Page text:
US 7976455 B2
This invention is directed to a device and method of using the device for partitioning a patient's heart chamber into a productive portion and a non-productive portion. The device is particularly suitable for treating patients with congestive heart failure. The device has an inflatable partitioning element which separates the productive and non-productive portions of the heart chamber and in some embodiments also has a supporting element, which may also be inflatable, extending between the inflatable partitioning element and the wall of the non-productive portion of the patient's heart chamber. The supporting element may have a non-traumatic distal end to engage the ventricular wall or a tissue penetrating anchoring element to secure the device to the patient's heart wall.
1. A ventricular chamber volume reduction system, wherein the ventricular chamber has an apex and a wall, comprising:
a partitioning device deliverable through an intravascular catheter into a ventricular chamber and expandable from a collapsed shape to a filled shape once delivered into the ventricular chamber, the partitioning device having a plurality of anchors configured to penetrate into the tissue of the ventricular wall to secure the partitioning device in the ventricular chamber; and
a filler within the partitioning device, wherein the filler expands the partitioning device from the collapsed shape to the filled shape; and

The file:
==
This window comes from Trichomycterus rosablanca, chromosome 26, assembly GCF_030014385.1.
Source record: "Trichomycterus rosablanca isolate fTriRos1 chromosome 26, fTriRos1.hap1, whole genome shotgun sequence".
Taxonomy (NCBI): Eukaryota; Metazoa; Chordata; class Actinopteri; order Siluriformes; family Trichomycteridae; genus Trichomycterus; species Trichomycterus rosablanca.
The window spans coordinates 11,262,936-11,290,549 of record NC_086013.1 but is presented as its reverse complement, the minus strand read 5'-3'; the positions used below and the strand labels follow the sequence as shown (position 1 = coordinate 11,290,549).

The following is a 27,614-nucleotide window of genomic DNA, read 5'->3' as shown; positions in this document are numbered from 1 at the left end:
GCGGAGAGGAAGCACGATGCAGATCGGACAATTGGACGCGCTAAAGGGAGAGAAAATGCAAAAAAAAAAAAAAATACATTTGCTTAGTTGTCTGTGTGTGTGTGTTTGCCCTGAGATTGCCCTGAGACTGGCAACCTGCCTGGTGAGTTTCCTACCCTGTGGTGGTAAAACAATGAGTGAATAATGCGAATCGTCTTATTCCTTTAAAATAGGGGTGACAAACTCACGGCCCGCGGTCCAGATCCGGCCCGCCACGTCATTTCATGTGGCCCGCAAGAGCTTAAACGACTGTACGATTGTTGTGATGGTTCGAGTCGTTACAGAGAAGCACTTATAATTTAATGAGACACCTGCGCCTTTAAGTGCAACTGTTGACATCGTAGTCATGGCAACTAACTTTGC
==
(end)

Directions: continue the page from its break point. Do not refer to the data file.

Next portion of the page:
wherein the partitioning device is configured to fit to the contour of the wall substantially near the apex of the ventricular chamber.
2. The system of
3. The system of
4. The system of
5. The system of
6. The system of
7. The system of
8. The system of
9. The system of
10. A ventricular chamber volume reduction system, wherein the ventricular chamber has an apex and a wall, comprising:
an inflatable partitioning device comprising an inflatable partitioning element and an inflatable supporting element, the partitioning device deliverable through an intravascular catheter into a ventricular chamber and expandable from a collapsed shape to a filled shape once delivered into the ventricular chamber, the partitioning element having a plurality of anchors around its edge configured to engage the heart wall upon expansion to penetrate into the tissue of the ventricular wall and secure the partitioning device in the ventricular chamber; and
a delivery catheter for delivering the inflatable partitioning device to into the ventricular chamber, the delivery catheter comprising an inner lumen through which fluids may be delivered;
wherein the supporting element of the partitioning device extends distally and is configured to provide a yielding engagement with the ventricular wall near the apex of the ventricular chamber.
This application is a continuation of application Ser. No. 10/791,916 filed Mar. 3, 2004, entitled, “Inflatable Ventricular Partitioning Device.”
All publications and patent applications mentioned in this specification are herein incorporated by reference to the same extent as if each individual publication or patent application was specifically and individually indicated to be incorporated by reference.
The present invention relates generally to the field of treating congestive heart failure and more specifically, to a device and method for partitioning a patient's heart chamber and a system for delivering the treatment device.